According to the publicity, the goal of the newly formed Los Angeles Orchestral Ensemble is no less than “a fusion of the arts"--maybe a kind of midtown Los Angeles Gesamtkunstwerk.
But nothing that pretentious occurred in the small recital hall of the Wilshire Ebell Club on Sunday afternoon. The ensemble was small, the audience was small, the music played was small. Nevertheless, the event was pleasant, and in a modest way interesting.
The most novel exercise was a virtually unknown Concertino for piano and ensemble by Leos Janacek. It boasted numerous oddities. The first movement is a duet between the solo piano and a single horn, a device continued in the second movement, with a clarinet replacing the horn. The last two movements are more orthodox in structure without ever engaging more than five accompanying instruments.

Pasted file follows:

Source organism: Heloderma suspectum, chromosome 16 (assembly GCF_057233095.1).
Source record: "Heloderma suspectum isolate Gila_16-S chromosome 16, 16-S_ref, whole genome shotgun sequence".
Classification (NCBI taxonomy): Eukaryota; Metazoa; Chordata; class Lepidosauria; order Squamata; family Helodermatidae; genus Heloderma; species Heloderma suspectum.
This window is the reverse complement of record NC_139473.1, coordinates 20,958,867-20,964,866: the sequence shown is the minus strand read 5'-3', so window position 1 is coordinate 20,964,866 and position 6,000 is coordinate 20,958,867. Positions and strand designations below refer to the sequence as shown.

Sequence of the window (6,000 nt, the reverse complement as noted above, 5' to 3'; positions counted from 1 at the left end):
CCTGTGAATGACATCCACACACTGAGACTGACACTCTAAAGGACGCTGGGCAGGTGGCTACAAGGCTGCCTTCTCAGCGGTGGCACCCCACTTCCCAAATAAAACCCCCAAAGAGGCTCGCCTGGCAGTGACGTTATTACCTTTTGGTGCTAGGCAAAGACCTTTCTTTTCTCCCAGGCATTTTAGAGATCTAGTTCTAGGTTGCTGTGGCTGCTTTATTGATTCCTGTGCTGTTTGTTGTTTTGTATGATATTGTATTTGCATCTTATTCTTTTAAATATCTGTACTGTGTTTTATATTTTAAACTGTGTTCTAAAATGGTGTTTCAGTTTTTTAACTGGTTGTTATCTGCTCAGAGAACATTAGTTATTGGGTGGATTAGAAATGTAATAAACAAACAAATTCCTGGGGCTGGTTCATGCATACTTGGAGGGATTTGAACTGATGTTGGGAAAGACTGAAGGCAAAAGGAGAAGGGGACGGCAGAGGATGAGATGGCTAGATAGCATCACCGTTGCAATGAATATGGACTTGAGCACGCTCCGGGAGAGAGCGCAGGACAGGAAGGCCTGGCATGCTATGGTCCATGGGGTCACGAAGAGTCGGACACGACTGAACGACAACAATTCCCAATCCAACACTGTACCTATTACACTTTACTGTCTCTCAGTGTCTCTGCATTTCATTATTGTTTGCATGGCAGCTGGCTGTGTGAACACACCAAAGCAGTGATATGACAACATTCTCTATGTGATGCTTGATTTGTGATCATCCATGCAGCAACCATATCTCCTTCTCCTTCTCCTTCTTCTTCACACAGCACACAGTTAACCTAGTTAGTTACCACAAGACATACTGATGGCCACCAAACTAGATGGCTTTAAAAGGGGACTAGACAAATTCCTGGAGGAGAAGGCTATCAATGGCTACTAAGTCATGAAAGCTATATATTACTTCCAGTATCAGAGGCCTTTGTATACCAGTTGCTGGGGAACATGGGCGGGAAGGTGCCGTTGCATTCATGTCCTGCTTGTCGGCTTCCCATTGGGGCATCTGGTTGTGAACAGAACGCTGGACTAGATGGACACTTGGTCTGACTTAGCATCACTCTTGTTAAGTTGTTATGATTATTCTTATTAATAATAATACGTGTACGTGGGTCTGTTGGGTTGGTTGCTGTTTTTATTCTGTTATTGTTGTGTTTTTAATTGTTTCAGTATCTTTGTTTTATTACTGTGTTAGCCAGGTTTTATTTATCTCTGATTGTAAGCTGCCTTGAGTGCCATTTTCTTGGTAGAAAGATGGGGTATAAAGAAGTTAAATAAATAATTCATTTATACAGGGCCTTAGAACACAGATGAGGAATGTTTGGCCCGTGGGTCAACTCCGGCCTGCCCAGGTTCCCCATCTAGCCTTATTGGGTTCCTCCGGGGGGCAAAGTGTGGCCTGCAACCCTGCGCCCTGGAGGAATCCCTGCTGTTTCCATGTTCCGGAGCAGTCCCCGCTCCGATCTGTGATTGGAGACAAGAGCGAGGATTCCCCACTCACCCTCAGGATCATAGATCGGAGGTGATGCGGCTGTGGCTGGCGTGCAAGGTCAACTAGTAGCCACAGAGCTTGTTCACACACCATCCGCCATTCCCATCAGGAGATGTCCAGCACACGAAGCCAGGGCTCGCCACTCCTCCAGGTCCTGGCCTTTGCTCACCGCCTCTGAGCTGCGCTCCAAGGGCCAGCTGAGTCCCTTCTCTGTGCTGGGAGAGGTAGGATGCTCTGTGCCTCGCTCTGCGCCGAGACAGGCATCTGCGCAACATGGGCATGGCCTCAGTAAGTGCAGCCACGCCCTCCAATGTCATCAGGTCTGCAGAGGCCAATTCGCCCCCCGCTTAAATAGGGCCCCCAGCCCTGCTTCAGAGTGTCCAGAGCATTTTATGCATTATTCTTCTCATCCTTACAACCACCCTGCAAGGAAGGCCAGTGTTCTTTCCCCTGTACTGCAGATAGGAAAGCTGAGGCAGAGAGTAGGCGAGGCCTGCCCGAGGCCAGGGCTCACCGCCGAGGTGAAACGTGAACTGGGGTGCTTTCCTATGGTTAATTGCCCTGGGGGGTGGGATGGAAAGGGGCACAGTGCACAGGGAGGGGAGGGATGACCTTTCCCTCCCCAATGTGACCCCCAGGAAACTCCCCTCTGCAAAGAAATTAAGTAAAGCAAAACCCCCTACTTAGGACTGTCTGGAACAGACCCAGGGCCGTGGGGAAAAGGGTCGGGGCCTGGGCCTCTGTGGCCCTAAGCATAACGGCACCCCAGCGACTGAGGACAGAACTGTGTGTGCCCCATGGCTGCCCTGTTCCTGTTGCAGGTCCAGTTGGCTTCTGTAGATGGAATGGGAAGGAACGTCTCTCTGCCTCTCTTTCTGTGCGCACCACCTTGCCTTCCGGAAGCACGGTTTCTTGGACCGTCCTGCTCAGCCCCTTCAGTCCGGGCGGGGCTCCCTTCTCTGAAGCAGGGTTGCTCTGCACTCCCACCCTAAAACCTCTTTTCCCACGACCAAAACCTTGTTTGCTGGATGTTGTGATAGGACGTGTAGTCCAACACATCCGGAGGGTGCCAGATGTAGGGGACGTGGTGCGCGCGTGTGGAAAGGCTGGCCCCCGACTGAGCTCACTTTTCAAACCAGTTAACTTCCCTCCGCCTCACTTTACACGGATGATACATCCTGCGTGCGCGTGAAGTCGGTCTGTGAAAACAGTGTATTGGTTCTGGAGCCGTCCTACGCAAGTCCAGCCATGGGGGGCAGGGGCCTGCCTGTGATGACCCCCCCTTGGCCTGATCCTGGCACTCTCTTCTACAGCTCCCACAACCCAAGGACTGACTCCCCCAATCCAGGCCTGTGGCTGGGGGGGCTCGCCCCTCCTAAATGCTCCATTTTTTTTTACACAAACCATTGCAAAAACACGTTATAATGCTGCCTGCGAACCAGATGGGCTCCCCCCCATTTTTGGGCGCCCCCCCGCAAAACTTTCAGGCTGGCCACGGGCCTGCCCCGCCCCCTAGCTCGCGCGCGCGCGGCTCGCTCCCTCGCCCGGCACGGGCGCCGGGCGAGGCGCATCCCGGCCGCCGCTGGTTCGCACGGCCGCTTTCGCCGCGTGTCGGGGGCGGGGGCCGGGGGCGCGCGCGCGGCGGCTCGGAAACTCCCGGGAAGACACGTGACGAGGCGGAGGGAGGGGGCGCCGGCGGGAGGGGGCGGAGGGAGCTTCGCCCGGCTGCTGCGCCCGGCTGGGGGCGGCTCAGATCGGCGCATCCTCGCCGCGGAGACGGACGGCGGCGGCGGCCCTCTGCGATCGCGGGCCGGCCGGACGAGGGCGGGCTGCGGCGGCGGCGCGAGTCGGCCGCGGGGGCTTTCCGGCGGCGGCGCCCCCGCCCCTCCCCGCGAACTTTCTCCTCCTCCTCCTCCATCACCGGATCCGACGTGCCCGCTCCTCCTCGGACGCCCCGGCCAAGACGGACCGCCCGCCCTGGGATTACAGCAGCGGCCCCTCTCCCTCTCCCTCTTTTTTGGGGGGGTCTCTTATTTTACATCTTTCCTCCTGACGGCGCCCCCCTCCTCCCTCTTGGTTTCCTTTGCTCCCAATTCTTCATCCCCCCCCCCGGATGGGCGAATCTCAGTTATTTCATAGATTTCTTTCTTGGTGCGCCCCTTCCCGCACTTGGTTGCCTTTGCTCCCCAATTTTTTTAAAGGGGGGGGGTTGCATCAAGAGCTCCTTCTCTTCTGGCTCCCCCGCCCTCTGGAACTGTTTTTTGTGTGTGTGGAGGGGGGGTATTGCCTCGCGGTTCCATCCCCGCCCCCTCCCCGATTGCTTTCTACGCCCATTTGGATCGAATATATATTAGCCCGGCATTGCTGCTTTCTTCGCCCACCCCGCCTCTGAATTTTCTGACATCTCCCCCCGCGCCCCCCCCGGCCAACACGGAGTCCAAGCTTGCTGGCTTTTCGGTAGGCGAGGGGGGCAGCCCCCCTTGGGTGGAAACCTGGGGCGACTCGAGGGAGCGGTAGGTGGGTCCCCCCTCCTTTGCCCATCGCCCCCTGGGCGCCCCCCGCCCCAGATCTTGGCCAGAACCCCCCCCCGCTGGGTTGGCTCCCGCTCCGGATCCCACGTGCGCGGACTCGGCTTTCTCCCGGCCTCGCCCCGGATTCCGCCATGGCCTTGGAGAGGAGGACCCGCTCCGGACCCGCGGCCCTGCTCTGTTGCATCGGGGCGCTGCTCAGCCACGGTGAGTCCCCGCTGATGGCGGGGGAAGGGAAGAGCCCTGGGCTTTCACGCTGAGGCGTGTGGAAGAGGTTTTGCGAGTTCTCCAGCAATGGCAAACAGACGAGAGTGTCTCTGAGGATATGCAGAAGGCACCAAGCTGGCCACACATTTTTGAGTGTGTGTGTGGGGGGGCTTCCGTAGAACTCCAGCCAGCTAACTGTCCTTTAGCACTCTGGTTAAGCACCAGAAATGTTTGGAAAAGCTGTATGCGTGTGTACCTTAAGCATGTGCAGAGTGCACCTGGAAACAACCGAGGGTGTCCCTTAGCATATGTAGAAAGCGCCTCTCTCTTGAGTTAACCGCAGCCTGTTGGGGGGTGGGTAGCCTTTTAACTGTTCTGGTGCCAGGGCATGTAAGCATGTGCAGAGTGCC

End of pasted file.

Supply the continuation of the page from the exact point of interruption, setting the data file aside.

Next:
The music is vigorously rhythmical, sometimes challengingly dissonant, and echoes Czech folk idioms in the characteristic manner of Janacek. Armen Guzelimian played the grateful solo with admirable energy and enthusiasm, and Gregory Sullivan Isaacs’ conducting held things together.
The well-routined players of the ensemble acquitted themselves professionally in Rossini’s tuneful Serenade for small ensemble and in the full-length “Facade” by Sir William Walton, based on the recited poetry of Dame Edith Sitwell.
Isaacs extracted perky playing from his instrumentalists and Kristin Peterson read the verses with the requisite tongue-in-cheek English music-hall style. But it was a sad mistake to talk into a microphone; it only jumbled and distorted the texts to an extent that very few words came out clearly.